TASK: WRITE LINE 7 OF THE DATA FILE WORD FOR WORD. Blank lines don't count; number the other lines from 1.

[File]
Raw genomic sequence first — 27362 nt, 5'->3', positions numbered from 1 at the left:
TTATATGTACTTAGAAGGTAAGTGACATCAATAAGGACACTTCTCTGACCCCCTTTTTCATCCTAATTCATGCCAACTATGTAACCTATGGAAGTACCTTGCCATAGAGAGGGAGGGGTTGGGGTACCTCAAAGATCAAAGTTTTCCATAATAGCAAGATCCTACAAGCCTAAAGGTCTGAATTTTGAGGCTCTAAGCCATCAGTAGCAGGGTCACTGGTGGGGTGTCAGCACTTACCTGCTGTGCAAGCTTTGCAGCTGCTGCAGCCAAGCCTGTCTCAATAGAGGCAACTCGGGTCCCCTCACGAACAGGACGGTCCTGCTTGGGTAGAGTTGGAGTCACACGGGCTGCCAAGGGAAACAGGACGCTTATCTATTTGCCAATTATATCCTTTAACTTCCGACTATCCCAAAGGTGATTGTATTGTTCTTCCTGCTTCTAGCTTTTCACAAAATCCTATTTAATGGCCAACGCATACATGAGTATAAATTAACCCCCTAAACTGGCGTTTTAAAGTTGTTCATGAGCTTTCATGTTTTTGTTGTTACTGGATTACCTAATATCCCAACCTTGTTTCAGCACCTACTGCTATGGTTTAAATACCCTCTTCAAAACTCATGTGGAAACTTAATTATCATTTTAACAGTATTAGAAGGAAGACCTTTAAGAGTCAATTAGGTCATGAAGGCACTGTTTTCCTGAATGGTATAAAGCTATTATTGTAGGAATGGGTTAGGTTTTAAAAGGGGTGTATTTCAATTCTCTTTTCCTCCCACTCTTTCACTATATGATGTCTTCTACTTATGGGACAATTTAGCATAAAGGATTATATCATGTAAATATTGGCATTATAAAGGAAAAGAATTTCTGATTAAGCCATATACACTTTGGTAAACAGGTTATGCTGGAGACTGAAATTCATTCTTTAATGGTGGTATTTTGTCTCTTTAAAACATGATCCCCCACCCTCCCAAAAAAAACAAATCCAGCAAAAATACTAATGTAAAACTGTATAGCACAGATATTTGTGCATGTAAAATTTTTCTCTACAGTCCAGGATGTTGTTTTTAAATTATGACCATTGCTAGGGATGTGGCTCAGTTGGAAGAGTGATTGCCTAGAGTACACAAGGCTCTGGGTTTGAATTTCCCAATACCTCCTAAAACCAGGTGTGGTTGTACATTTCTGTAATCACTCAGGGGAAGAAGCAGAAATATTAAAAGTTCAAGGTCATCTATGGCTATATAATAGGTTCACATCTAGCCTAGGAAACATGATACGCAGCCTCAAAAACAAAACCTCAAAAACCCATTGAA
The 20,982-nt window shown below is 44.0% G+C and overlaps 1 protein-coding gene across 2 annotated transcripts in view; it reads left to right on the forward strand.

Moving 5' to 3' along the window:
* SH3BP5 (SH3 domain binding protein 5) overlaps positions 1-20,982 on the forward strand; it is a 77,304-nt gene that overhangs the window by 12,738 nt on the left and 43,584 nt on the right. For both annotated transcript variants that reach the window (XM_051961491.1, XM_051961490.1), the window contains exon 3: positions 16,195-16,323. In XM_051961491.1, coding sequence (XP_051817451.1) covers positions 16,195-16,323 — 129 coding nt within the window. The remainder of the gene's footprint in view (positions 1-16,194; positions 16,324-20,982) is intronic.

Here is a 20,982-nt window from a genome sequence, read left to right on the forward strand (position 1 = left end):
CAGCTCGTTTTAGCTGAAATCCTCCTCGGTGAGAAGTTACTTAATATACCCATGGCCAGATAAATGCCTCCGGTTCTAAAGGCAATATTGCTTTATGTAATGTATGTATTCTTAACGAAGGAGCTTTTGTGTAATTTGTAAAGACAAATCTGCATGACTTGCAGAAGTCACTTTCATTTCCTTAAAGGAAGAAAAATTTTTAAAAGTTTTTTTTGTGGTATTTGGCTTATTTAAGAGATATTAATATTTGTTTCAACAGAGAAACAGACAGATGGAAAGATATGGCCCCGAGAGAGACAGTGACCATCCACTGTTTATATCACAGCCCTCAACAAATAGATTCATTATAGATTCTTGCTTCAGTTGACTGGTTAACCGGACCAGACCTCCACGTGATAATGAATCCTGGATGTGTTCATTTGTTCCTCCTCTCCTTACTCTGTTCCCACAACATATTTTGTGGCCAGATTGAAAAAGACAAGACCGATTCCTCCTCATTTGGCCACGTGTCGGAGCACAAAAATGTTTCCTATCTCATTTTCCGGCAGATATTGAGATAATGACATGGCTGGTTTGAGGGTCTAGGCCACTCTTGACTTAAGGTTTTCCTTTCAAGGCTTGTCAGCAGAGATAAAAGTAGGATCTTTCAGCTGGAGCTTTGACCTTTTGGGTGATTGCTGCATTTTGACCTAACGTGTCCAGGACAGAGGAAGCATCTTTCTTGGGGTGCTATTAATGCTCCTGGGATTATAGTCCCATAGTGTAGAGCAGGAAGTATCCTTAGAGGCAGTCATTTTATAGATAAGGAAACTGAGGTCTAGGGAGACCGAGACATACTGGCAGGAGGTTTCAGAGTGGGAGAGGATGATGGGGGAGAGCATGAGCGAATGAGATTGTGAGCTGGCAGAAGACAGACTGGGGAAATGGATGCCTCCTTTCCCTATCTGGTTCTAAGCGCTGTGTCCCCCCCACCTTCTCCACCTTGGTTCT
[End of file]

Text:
CAGCTCGTTTTAGCTGAAATCCTCCTCGGTGAGAAGTTACTTAATATACCCATGGCCAGATAAATGCCTCCGGTTCTAAAGGCAATATTGCTTTATGTAATGTATGTATTCTTAACGAAGGAGCTTTTGTGTAATTTGTAAAGACAAATCTGCATGACTTGCAGAAGTCACTTTCATTTCCTTAAAGGAAGAAAAATTTTTAAAAGTTTTTTTTGTGGTATTTGGCTTATTTAAGAGATATTAATATTTGTTTCAACAGAGAAACAGACAGATGGAAAGATATGGCCCCGAGAGAGACAGTGACCATCCACTGTTTATATCACAGCCCTCAACAAATAGATTCATTATAGATTCTTGCTTCAGTTGACTGGTTAACCGGACCAGACCTCCACGTGATAATGAATCCTGGATGTGTTCATTTGTTCCTCCTCTCCTTACTCTGTTCCCACAACATATTTTGTGGCCAGATTGAAAAAGACAAGACCGATTCCTCCTCATTTGGCCACGTGTCGGAGCACAAAAATGTTTCCTATCTCATTTTCCGGCAGATATTGAGATAATGACATGGCTGGTTTGAGGGTCTAGGCCACTCTTGACTTAAGGTTTTCCTTTCAAGGCTTGTCAGCAGAGATAAAAGTAGGATCTTTCAGCTGGAGCTTTGACCTTTTGGGTGATTGCTGCATTTTGACCTAACGTGTCCAGGACAGAGGAAGCATCTTTCTTGGGGTGCTATTAATGCTCCTGGGATTATAGTCCCATAGTGTAGAGCAGGAAGTATCCTTAGAGGCAGTCATTTTATAGATAAGGAAACTGAGGTCTAGGGAGACCGAGACATACTGGCAGGAGGTTTCAGAGTGGGAGAGGATGATGGGGGAGAGCATGAGCGAATGAGATTGTGAGCTGGCAGAAGACAGACTGGGGAAATGGATGCCTCCTTTCCCTATCTGGTTCTAAGCGCTGTGTCCCCCCCACCTTCTCCACCTTGGTTCT